Thursday, September 21, 2006


I decided to try my luck at getting a standby ticket to this 'soldout' production. I was counting my lucky stars when I managed to get a ticket at the eleventh minute. Within seconds of settling into my seat, the house lights were switched off, and the journey begins.
The production was a 'rojak' (an Indian/Malaysian salad dish commonly found in Asia) of talents and creativity. Akram Khan brought together the French, Taiwanese, Solvakian, British, Belgian, German, Australian, Pakistani, Japanese and Indian, onto the stage demonstrating their individual expertise. He brought fusion of music, dance and theatre and introduced culture and tradition. There was interaction between the dancers and the audience, the music and the dancers, the dancers themselves and the musicians themselves. Philip Sheppard, cellist and composer, was excellently moving, Coordt Linke, percussionist, put up an intensified performance. Both vocalists, Faheem Mazhar and Juliette Van Peteghem and violist, Alies Sluiter, were also creditable. The sets and costumes by Japanese designers, Shizuka Hariu and Kei Ito, were raw and zen-like, intimidating yet carries an aura of calmness.
The performance showed reminiscence of other choreographers' style, movement and motifs, which did not impress me much. I was prepared sparks and fireworks, something extraordinary, from this new collaboration of two outstanding performers. However, I did not think it was exciting enough to move me. Sacred Monster, comprises of solos and duets, in which individually demonstrate a new movement style and vocabulary (The solos were choreographed by different choreographers).
Sylvie's solo was choreographed by Lin Hwai Min (Cloud Gate Dance Theatre of Taiwan). I thought some of the first few movements looked like an acoustic version of Maliphant's Two. For the first couple of minutes into the solo, the movement bears identical flow and motifs, but in a slower pace, to a live vocalist. The solo began to pick up its own form when Sylvie started moving around the vast space, and adding details of hyper-flexed feet (probably inspired by Chinese dance, or Indian dance) whilst merging into much more contemporary movement.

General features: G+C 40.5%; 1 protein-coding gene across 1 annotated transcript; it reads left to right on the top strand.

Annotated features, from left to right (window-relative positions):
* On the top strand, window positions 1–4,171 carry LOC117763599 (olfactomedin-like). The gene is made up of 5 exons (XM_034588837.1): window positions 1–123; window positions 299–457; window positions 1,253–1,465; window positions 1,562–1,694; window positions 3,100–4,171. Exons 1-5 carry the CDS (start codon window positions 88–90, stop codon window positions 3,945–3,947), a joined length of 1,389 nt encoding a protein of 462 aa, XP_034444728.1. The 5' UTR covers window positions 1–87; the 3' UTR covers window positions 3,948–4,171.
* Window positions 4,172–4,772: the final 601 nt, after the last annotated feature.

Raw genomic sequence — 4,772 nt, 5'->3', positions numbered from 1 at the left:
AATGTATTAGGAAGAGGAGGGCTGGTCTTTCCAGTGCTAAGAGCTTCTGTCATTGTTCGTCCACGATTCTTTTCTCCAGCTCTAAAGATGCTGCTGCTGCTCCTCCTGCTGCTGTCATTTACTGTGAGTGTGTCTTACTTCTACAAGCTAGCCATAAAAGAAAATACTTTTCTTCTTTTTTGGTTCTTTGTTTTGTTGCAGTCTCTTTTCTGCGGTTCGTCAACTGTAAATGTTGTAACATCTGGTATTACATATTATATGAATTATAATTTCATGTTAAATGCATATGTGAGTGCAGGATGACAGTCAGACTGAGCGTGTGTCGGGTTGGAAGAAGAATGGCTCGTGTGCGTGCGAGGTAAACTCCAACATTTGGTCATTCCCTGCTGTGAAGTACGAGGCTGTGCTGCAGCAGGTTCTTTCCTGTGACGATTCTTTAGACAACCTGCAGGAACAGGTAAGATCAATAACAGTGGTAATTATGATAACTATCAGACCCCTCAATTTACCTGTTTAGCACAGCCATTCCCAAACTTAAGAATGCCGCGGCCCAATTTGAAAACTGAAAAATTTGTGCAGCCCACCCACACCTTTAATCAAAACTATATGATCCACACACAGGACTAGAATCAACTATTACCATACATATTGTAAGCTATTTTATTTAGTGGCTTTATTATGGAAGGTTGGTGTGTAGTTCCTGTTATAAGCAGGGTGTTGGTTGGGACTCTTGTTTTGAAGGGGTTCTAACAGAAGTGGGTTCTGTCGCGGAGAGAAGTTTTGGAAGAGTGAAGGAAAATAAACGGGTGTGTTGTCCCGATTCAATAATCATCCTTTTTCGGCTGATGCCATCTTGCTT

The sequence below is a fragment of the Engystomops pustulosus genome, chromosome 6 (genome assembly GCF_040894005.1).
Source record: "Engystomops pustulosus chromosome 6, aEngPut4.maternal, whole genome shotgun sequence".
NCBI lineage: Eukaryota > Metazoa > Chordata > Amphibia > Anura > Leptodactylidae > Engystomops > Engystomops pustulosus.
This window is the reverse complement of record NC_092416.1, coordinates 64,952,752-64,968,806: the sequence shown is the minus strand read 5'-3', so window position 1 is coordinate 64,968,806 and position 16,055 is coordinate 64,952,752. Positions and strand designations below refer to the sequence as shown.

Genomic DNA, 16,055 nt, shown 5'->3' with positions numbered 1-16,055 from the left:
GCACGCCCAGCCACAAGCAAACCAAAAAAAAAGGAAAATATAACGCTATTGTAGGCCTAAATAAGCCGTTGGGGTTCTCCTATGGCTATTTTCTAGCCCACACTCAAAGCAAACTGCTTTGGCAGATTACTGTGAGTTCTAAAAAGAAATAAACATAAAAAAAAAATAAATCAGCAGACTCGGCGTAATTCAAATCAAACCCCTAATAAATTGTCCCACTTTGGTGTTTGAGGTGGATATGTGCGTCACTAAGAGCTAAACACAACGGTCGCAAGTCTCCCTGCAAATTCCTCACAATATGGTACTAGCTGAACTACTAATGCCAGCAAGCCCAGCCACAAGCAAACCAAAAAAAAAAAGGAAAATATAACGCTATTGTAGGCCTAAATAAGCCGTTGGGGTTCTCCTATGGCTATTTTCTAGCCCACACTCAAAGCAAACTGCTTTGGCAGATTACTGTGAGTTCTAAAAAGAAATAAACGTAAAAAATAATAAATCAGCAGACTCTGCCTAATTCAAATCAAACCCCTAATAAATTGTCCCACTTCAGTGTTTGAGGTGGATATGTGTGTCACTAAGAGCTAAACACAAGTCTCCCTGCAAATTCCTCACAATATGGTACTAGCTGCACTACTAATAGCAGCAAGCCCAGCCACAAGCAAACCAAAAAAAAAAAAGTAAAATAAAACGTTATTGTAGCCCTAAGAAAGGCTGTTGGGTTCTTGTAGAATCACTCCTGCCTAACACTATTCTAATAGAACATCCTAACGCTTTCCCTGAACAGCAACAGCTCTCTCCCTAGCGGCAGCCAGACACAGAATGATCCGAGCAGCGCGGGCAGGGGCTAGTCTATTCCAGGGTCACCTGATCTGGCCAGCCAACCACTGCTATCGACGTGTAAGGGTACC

Akram's Kathak solo brought out his best. His lightning-paced footwork with armwork varied from water-rippling to razor-sharp quality. He demonstrated dynamism with clever use of space.
Their first duet commenced with the interlacing of each other's hands, whilst facing each other. While holding on to each other, there seemed to be an invisible force of energy circling around and within them as they moved. Once detached, their Matrix-like movements tried to contain this energy, yet it seemed like it is this energy, that are repelling their bodies like magnet. As they are self-indulged between themselves and the movement, the music seemed to be in a different world, it was like watching 2 different shows on the same stage.
The following duet was in complete contrast to the previous. Movements were staccato, and puppetry. It bears the style of an Indian dance form, basically from the simple transference of weight footwork and its bouncy nature. The gestures from the upper body was animated, fun, and dialogue-ish, almost like a stop-motion film.
The last duet, Sylvie hugs herself around Akram, and unfold her body onto him. That instant, it was an almost similar position from the first duet from Wheeldon's Polyphonia. The only difference was, Sylvie was facing Akram (instead of facing the audience), when she was supported on his hips. Facing each other, encompass a spiritual energy within them. Their movments synchronised and harmonious. Personally, I thought that this part of the duet was organic. Coming to the end of this duet and the performance, both dancers were springing off the floor. I thought it was interesting to see that in their attempt to jump in unison, their feet were doing what they were used to do, she had hers pointed (extended), and he had his relaxed. Was it intentional? Or was it something that both dancers could not escape, tradition?


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